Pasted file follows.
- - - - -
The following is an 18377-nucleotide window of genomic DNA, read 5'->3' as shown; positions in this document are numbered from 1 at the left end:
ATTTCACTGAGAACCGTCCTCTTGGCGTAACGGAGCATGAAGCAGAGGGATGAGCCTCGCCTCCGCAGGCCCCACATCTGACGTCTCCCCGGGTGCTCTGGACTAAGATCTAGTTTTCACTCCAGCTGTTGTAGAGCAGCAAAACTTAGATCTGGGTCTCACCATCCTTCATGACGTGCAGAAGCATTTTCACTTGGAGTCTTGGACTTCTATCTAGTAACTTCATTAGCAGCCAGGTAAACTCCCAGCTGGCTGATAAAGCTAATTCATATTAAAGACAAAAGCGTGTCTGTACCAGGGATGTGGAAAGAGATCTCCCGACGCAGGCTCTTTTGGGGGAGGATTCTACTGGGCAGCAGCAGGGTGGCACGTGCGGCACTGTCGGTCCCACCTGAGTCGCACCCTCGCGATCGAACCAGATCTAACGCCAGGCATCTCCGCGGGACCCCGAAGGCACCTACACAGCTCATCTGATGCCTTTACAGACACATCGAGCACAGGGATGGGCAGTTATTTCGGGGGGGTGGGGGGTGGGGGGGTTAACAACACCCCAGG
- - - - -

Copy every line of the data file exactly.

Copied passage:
The following is an 18377-nucleotide window of genomic DNA, read 5'->3' as shown; positions in this document are numbered from 1 at the left end:
ATTTCACTGAGAACCGTCCTCTTGGCGTAACGGAGCATGAAGCAGAGGGATGAGCCTCGCCTCCGCAGGCCCCACATCTGACGTCTCCCCGGGTGCTCTGGACTAAGATCTAGTTTTCACTCCAGCTGTTGTAGAGCAGCAAAACTTAGATCTGGGTCTCACCATCCTTCATGACGTGCAGAAGCATTTTCACTTGGAGTCTTGGACTTCTATCTAGTAACTTCATTAGCAGCCAGGTAAACTCCCAGCTGGCTGATAAAGCTAATTCATATTAAAGACAAAAGCGTGTCTGTACCAGGGATGTGGAAAGAGATCTCCCGACGCAGGCTCTTTTGGGGGAGGATTCTACTGGGCAGCAGCAGGGTGGCACGTGCGGCACTGTCGGTCCCACCTGAGTCGCACCCTCGCGATCGAACCAGATCTAACGCCAGGCATCTCCGCGGGACCCCGAAGGCACCTACACAGCTCATCTGATGCCTTTACAGACACATCGAGCACAGGGATGGGCAGTTATTTCGGGGGGGTGGGGGGTGGGGGGGTTAACAACACCCCAGG